The fall-out from that effort has been, of course, that RPGs have definitely become games for children. Large, flatulent, hygiene-deficient children who nevertheless occasionally have some talent doing something for a living that can be done in filthy clothes while smarmily bitching loudly on the internet about how hard it is for them to have any fun.
I rush to shout, however, that this child-adult group is a very TINY proportion of the RPG-gaming community. Which, however, doesn't keep this fetish-driven minority from pouring money into the coffers of WOTC, then using their habit to demonstrate that they are infinitely more serious about the game than you ever can be.
To get all this crap, that they can collect in plastic wrappers and office crates in massive, meaningless piles, this same minority flocks to the conventions where the crap is available. This process proves beyond a shadow of a doubt that the success of any company comes from selling as many 32-page mash ups of previously created materials that can possibly be manufactured by a small, dedicated number of vaguely informed corporate employees. Since the uniqueness of the content can be dismissed, what is important is that each fetish item look as kewl and magical as can be rendered with all the resources of modern publishing.
But hey, heck, I'd be happy to sell my book at these conventions too, wouldn't I? An asshole's money will support my lifestyle as well as anyone else's. Thankfully, for both me and WOTC, assholes ALWAYS have money. That is mostly because they are either taking it from someone else, or not spending it on the sort of thing everyone else does, like friends for instance.
Chris Perkins is, therefore, merely servicing WOTC's porn audience, the same sort of fuckwits that will fill your table if you're stupid enough to go down to a convention with the expectation of running something. Unless, of course, you're reading this and you ARE one of the fuckwits. Then you think everything I've written to this point is grossly unfair and unreasonable. You're not an asshole. You just want to have fun, that's all. What's wrong with having fun?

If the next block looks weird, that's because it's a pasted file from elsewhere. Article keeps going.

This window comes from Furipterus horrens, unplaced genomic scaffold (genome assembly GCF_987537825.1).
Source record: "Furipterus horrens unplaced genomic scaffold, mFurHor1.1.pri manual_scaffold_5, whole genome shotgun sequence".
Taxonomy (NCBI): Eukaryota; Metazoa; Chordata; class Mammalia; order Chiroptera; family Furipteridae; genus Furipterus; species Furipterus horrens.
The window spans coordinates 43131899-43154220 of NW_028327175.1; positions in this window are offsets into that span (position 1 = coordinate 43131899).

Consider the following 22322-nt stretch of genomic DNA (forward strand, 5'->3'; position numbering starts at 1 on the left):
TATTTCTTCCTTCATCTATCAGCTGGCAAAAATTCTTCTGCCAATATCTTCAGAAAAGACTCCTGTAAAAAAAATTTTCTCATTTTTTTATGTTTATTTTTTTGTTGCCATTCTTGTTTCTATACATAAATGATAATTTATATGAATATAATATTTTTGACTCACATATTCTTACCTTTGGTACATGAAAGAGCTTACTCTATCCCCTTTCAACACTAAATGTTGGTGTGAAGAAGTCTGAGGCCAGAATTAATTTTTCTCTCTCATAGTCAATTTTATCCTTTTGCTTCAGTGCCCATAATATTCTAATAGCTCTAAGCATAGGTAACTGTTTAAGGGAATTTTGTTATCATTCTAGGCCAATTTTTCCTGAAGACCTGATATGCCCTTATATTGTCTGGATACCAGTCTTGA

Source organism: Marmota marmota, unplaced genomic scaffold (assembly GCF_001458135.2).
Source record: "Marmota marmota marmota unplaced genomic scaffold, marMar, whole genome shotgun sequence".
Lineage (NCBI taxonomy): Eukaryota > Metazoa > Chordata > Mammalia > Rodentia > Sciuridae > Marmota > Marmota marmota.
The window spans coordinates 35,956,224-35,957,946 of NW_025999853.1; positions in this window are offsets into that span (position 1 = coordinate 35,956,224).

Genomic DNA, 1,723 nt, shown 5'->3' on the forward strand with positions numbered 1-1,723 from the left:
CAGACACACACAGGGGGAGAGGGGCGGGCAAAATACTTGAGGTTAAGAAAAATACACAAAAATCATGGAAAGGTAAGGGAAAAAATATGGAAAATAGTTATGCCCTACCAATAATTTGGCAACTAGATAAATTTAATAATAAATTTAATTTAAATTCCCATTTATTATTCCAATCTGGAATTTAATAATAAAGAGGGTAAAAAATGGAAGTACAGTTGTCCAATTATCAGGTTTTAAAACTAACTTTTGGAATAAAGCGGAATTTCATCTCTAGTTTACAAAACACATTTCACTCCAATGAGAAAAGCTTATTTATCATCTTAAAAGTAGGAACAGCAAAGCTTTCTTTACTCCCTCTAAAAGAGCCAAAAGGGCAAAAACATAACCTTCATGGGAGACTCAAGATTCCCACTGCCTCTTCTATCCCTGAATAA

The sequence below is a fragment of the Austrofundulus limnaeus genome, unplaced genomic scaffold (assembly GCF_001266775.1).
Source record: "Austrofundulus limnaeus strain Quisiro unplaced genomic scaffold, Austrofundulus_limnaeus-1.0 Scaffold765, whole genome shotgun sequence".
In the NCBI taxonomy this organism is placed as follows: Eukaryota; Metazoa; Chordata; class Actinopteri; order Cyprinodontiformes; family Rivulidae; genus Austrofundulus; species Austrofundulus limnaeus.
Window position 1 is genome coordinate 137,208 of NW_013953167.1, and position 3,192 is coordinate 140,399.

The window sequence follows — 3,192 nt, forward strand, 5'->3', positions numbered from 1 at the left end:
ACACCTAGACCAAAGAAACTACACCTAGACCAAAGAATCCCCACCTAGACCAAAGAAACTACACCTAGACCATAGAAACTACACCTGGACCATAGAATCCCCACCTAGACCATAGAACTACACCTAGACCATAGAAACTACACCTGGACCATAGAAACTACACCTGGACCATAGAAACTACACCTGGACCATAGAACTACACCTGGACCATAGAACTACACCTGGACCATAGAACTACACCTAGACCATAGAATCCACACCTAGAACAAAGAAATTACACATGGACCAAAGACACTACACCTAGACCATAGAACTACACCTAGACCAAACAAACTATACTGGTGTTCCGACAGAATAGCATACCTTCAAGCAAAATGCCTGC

Well, as I've written before, 'fun' is a child's concern. Fun parks are built for children. Whining about not having fun is a child's complaint. One thing we can pretty much be certain of when speaking to people we don't know, is that the talking head in the room that uses the word 'fun' to describe what they want to do next weekend is probably the guy who still gets blasted Saturday Night, spills their drink all over a girl in an effort to produce an excuse that will let him drag her to his apartment and half-rape her, only to drop her in a cab, go to bed and wake up the next morning without any memory of it. In the REAL world, the world where filthy clothes are viewed with considerable distaste, the word 'fun' is only used by office managers who are clearly bent on making you work some shit charity detail this weekend instead of being free to rebuild your kitchen cabinets.
There is something evil and sick and endlessly perverse in this overweening infantilistic squalling about fun - that I think we can safely rest at the corporate doorstep. I believe that one of the things we must do, if we are EVER going to free ourselves and develop the game, is admit that we'd rather be engaged than amused, and do so without feeling shame. It is, after all, children who don't 'get it' ... just as my daughter did not understand at the age of four why I had to go to work every day. At four, she called it 'stupid.' Well of course. She was goddamned FOUR.
When someone refers to your serious, meaningful, difficult, hard-driving game as 'stupid,' just look at them and think, "Four."
It will help enormously.